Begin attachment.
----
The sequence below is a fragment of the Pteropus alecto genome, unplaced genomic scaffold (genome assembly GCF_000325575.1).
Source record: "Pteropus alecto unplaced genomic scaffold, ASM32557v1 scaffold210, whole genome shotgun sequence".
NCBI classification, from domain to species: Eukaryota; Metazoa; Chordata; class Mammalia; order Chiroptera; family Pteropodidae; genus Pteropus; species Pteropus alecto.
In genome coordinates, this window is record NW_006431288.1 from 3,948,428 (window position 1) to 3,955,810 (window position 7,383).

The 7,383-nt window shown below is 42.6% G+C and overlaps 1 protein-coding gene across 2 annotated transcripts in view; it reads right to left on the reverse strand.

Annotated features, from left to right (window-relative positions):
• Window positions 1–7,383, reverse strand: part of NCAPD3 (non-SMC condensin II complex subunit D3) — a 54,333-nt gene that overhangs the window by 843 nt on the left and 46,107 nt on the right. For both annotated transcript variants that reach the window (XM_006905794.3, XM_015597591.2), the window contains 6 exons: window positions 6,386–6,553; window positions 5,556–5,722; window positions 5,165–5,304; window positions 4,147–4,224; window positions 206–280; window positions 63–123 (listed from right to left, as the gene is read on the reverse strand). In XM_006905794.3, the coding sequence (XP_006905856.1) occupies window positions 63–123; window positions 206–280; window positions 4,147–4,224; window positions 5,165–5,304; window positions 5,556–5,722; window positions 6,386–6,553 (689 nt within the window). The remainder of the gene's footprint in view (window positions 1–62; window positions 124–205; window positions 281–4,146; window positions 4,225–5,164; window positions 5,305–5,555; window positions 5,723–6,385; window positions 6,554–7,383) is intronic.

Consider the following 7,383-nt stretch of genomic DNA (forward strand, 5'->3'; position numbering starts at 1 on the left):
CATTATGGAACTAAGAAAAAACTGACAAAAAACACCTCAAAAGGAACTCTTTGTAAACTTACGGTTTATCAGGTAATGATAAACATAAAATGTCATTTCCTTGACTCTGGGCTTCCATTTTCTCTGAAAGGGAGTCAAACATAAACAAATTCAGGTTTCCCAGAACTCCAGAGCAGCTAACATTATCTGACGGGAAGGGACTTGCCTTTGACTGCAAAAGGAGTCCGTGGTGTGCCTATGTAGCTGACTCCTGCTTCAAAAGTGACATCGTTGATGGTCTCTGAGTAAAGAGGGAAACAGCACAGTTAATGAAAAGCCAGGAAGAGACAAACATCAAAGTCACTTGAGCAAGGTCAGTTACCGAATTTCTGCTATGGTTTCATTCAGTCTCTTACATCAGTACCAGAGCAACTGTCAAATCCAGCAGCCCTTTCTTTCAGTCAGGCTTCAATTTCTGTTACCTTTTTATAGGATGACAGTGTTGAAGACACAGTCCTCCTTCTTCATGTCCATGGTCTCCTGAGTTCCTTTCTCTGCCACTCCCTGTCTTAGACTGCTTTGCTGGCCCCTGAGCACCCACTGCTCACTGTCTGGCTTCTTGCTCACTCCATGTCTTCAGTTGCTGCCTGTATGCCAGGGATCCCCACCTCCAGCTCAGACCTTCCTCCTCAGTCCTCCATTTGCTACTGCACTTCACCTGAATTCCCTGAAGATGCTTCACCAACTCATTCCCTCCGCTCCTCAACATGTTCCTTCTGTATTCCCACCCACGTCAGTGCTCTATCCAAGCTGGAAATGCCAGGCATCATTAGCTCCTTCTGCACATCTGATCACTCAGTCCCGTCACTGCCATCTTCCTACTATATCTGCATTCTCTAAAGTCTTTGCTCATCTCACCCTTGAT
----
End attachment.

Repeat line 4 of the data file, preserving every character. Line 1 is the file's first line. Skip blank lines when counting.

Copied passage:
In genome coordinates, this window is record NW_006431288.1 from 3,948,428 (window position 1) to 3,955,810 (window position 7,383).